Michael Mack, Publisher
Introducing the Selectors for the MA/MFA Phase of Graduate Photography Online 2019: we talk to publisher, Michael Mack.
Tell us about your job? What does your core role at MACK involve?
As the publisher I pull together the list of books every season. That’s the fun part, alongside making the books with the authors. The rest of my job involves running a small business in a challenging industry.
How did you make your way into the career you're now in? Did you always want to work in a field that involved photography?
I was originally a lawyer in the City. I escaped to work in the arts and found my way to photography through an interest in the medium. Books became my focus when I realised I was less interested in prints on the wall versus the multitude of possibilities opened up with photographic reproduction and the book form.
How do you decide on what makes an interesting photograph or photographic project?
It is almost entirely a subjective process but the obvious combination of striking images and engaging content is hard to ignore.
As regards the photographer's statement, what are the most important things for you to know about the work? When it comes to showing their work outside of University, have you any tips on how graduates should prepare their work and the supporting material that accompanies it?
It is relatively inexpensive to make dummy books and this is an ideal format for presenting work. I put a great deal of emphasis on the accompanying statement - it does not have to be grammatically perfect but should embody the ideas behind the work and the photographer’s own perspective.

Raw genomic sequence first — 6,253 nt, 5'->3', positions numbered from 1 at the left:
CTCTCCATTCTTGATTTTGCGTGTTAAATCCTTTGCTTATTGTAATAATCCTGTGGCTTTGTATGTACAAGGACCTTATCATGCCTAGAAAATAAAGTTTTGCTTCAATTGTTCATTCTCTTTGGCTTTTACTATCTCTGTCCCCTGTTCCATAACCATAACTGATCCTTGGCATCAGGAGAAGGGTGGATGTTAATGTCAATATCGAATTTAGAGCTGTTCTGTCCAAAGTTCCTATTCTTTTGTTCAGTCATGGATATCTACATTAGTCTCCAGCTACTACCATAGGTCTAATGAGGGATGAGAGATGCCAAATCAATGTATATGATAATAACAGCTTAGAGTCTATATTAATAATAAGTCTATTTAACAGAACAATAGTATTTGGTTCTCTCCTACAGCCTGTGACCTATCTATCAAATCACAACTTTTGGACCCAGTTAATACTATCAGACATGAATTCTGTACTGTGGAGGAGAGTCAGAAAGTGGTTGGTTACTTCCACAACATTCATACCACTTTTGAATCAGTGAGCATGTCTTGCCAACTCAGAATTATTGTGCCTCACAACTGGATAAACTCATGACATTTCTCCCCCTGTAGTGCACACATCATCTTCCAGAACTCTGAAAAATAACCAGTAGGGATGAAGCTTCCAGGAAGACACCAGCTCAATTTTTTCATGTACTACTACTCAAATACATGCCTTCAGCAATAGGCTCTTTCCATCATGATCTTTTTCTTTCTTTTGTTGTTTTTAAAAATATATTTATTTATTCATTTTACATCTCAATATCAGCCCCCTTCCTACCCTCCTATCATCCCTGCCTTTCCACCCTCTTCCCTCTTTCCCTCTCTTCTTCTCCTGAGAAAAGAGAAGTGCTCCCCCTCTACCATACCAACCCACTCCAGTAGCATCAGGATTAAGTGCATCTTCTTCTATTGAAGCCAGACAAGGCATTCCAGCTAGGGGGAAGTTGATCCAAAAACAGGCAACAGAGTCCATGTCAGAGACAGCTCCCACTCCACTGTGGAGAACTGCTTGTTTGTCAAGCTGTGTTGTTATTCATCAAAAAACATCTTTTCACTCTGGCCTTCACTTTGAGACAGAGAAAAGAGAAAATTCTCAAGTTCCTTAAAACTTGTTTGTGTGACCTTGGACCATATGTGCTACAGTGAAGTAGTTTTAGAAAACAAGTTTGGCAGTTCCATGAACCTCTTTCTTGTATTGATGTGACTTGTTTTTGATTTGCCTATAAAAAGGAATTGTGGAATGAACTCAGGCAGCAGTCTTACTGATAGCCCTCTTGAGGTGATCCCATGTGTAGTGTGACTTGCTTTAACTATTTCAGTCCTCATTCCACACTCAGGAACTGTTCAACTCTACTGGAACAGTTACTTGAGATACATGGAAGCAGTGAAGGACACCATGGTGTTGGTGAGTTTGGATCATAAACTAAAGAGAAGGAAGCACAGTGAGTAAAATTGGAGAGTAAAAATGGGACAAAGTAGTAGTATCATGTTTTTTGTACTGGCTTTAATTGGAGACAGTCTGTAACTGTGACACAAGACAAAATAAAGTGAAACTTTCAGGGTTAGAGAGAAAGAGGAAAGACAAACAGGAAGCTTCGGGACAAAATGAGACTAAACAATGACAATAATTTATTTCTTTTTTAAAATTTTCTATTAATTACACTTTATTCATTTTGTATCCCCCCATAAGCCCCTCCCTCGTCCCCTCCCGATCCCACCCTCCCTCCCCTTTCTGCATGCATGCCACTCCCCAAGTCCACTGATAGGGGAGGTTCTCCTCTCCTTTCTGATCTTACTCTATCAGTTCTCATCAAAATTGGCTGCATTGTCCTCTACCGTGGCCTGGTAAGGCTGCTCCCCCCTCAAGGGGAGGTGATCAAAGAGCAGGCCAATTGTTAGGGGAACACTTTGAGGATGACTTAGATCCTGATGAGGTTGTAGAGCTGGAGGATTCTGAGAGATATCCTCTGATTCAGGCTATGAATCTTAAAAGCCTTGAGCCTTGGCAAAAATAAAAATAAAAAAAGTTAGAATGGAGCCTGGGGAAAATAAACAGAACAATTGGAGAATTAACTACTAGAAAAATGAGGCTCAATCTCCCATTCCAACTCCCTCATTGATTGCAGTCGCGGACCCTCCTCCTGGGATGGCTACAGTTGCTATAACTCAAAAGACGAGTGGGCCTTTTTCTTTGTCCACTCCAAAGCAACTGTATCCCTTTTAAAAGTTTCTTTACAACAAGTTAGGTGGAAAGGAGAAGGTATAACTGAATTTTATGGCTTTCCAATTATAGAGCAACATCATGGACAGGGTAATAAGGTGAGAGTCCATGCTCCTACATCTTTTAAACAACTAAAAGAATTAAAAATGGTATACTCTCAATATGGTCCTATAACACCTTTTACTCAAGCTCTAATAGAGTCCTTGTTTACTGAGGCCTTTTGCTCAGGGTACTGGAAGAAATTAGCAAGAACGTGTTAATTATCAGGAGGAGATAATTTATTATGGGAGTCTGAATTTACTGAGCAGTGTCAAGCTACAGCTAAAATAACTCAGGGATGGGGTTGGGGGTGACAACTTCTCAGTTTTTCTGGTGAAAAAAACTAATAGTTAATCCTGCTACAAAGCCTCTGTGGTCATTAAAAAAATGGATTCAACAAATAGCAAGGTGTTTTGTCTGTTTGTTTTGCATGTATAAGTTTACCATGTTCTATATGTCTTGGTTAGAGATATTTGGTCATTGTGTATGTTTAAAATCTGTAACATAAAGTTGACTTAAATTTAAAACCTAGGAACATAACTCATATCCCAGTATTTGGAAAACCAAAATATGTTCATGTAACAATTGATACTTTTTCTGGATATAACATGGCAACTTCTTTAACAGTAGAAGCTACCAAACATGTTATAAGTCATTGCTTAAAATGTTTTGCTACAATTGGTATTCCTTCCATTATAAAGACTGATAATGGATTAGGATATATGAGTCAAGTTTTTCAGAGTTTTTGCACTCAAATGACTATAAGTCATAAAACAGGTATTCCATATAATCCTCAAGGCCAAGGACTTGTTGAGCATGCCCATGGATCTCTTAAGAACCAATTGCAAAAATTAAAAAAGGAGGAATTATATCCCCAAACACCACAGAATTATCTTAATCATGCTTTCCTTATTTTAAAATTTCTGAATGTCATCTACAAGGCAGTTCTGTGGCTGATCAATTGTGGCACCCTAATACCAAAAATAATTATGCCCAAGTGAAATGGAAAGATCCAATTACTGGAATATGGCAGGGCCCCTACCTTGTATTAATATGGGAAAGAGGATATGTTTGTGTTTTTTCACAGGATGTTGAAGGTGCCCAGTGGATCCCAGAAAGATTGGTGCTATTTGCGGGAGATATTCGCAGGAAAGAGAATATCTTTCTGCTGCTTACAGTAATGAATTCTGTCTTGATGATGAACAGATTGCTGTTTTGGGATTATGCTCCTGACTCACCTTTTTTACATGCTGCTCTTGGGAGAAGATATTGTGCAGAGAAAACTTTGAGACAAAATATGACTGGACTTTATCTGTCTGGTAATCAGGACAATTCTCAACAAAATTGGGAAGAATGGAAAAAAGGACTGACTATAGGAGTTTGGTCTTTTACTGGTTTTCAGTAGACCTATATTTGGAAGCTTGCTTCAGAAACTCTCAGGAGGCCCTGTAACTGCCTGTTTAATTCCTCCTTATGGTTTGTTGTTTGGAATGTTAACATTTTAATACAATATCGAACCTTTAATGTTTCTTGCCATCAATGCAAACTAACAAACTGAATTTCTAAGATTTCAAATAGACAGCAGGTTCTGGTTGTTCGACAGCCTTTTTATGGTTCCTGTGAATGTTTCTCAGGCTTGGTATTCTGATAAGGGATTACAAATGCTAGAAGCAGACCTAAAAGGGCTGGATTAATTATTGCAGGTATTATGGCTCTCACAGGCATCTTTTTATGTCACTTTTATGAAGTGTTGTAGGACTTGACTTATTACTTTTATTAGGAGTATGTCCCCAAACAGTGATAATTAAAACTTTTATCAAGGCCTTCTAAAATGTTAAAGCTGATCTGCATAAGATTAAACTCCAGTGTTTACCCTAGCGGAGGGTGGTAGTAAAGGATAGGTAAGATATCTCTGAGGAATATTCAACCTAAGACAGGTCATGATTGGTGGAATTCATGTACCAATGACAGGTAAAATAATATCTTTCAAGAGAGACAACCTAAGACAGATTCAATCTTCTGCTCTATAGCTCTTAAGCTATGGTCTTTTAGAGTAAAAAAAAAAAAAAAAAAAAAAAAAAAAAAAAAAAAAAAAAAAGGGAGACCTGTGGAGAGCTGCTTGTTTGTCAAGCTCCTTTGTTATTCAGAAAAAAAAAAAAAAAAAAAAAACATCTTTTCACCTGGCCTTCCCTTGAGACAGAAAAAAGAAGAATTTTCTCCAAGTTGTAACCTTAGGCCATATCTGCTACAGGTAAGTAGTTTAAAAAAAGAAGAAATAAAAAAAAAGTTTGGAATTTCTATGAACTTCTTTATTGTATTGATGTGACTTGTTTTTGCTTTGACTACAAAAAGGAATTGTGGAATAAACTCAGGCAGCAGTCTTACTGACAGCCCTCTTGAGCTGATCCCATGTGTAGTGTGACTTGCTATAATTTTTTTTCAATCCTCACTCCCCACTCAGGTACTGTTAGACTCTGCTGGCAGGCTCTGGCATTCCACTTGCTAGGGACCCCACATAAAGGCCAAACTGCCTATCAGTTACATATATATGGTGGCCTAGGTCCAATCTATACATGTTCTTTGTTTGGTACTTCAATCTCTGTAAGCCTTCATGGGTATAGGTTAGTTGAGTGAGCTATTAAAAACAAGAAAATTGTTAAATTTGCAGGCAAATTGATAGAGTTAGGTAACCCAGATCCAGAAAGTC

In your view, what are the kind of qualities that completing a degree course in photography should endow an individual with? Aside from specifically technical skills, what is the difference that having a demographic of emerging photography graduates makes in the world?
Independent thinking, being a self-starter and self-belief. You have to accept that working in the arts will involve a great deal of rejection at the outset - you need to be thick-skinned and determined.
What are the challenges you see facing graduates from photography degree courses as they make their way into the world at this point in time?
There are a huge number of graduates and everyone with a smart phone believes they are a photographer. You have to bring to the table something that marks your out as different.
What advice would you have for someone interested in working in your area of photography?
Make books! Just get involved in every level of book production, from editing, through design, production and the nitty gritty of what publishing is about: audiences, and how to reach them.